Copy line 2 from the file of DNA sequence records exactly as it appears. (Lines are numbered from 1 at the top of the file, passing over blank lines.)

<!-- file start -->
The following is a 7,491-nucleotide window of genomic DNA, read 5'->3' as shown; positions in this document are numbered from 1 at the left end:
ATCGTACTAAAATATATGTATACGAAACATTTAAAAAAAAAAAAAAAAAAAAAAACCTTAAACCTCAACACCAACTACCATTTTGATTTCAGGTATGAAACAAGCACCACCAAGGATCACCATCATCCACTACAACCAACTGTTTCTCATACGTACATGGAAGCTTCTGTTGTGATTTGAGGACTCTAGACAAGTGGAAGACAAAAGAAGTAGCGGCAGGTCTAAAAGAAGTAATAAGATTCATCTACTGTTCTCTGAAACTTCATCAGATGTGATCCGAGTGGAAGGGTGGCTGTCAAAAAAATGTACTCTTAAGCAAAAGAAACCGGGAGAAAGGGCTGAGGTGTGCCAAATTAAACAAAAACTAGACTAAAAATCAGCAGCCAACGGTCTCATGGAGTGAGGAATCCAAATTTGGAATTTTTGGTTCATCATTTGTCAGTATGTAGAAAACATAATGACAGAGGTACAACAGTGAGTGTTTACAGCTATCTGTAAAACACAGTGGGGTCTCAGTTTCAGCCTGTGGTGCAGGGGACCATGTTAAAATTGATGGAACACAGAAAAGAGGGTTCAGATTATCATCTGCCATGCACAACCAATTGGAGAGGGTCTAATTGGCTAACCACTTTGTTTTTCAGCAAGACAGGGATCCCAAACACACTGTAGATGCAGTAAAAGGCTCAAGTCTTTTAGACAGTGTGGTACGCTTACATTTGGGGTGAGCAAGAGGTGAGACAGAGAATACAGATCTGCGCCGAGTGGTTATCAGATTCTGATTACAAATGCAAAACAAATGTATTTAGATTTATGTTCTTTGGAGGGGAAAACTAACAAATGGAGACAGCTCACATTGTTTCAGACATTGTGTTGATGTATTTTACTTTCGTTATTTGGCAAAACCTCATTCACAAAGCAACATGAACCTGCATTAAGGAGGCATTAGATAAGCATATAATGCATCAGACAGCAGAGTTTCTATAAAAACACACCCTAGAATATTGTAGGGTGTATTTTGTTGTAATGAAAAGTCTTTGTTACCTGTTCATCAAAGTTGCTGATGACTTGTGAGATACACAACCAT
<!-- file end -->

ATCGTACTAAAATATATGTATACGAAACATTTAAAAAAAAAAAAAAAAAAAAAAACCTTAAACCTCAACACCAACTACCATTTTGATTTCAGGTATGAAACAAGCACCACCAAGGATCACCATCATCCACTACAACCAACTGTTTCTCATACGTACATGGAAGCTTCTGTTGTGATTTGAGGACTCTAGACAAGTGGAAGACAAAAGAAGTAGCGGCAGGTCTAAAAGAAGTAATAAGATTCATCTACTGTTCTCTGAAACTTCATCAGATGTGATCCGAGTGGAAGGGTGGCTGTCAAAAAAATGTACTCTTAAGCAAAAGAAACCGGGAGAAAGGGCTGAGGTGTGCCAAATTAAACAAAAACTAGACTAAAAATCAGCAGCCAACGGTCTCATGGAGTGAGGAATCCAAATTTGGAATTTTTGGTTCATCATTTGTCAGTATGTAGAAAACATAATGACAGAGGTACAACAGTGAGTGTTTACAGCTATCTGTAAAACACAGTGGGGTCTCAGTTTCAGCCTGTGGTGCAGGGGACCATGTTAAAATTGATGGAACACAGAAAAGAGGGTTCAGATTATCATCTGCCATGCACAACCAATTGGAGAGGGTCTAATTGGCTAACCACTTTGTTTTTCAGCAAGACAGGGATCCCAAACACACTGTAGATGCAGTAAAAGGCTCAAGTCTTTTAGACAGTGTGGTACGCTTACATTTGGGGTGAGCAAGAGGTGAGACAGAGAATACAGATCTGCGCCGAGTGGTTATCAGATTCTGATTACAAATGCAAAACAAATGTATTTAGATTTATGTTCTTTGGAGGGGAAAACTAACAAATGGAGACAGCTCACATTGTTTCAGACATTGTGTTGATGTATTTTACTTTCGTTATTTGGCAAAACCTCATTCACAAAGCAACATGAACCTGCATTAAGGAGGCATTAGATAAGCATATAATGCATCAGACAGCAGAGTTTCTATAAAAACACACCCTAGAATATTGTAGGGTGTATTTTGTTGTAATGAAAAGTCTTTGTTACCTGTTCATCAAAGTTGCTGATGACTTGTGAGATACACAACCAT